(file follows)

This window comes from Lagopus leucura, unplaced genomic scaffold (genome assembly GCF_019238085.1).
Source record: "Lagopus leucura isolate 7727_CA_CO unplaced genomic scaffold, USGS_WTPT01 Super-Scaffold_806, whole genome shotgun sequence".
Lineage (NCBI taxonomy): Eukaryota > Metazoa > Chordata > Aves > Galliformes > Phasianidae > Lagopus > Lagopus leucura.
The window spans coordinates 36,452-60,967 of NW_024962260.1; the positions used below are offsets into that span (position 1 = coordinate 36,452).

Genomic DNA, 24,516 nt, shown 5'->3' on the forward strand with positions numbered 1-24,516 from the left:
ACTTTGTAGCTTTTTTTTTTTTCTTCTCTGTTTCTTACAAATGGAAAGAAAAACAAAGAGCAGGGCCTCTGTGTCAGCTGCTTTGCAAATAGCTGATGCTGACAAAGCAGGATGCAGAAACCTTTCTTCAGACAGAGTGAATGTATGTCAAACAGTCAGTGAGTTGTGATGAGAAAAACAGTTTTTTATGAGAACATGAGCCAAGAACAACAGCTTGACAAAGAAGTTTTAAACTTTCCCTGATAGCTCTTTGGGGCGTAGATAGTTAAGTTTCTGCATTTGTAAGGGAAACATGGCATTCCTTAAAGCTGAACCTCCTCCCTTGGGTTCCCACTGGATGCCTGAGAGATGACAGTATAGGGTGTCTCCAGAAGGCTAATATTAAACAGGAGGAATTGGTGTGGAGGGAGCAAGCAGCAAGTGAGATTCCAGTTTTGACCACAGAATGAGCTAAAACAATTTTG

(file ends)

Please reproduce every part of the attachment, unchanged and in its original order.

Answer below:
This window comes from Lagopus leucura, unplaced genomic scaffold (genome assembly GCF_019238085.1).
Source record: "Lagopus leucura isolate 7727_CA_CO unplaced genomic scaffold, USGS_WTPT01 Super-Scaffold_806, whole genome shotgun sequence".
Lineage (NCBI taxonomy): Eukaryota > Metazoa > Chordata > Aves > Galliformes > Phasianidae > Lagopus > Lagopus leucura.
The window spans coordinates 36,452-60,967 of NW_024962260.1; the positions used below are offsets into that span (position 1 = coordinate 36,452).

Genomic DNA, 24,516 nt, shown 5'->3' on the forward strand with positions numbered 1-24,516 from the left:
ACTTTGTAGCTTTTTTTTTTTTCTTCTCTGTTTCTTACAAATGGAAAGAAAAACAAAGAGCAGGGCCTCTGTGTCAGCTGCTTTGCAAATAGCTGATGCTGACAAAGCAGGATGCAGAAACCTTTCTTCAGACAGAGTGAATGTATGTCAAACAGTCAGTGAGTTGTGATGAGAAAAACAGTTTTTTATGAGAACATGAGCCAAGAACAACAGCTTGACAAAGAAGTTTTAAACTTTCCCTGATAGCTCTTTGGGGCGTAGATAGTTAAGTTTCTGCATTTGTAAGGGAAACATGGCATTCCTTAAAGCTGAACCTCCTCCCTTGGGTTCCCACTGGATGCCTGAGAGATGACAGTATAGGGTGTCTCCAGAAGGCTAATATTAAACAGGAGGAATTGGTGTGGAGGGAGCAAGCAGCAAGTGAGATTCCAGTTTTGACCACAGAATGAGCTAAAACAATTTTG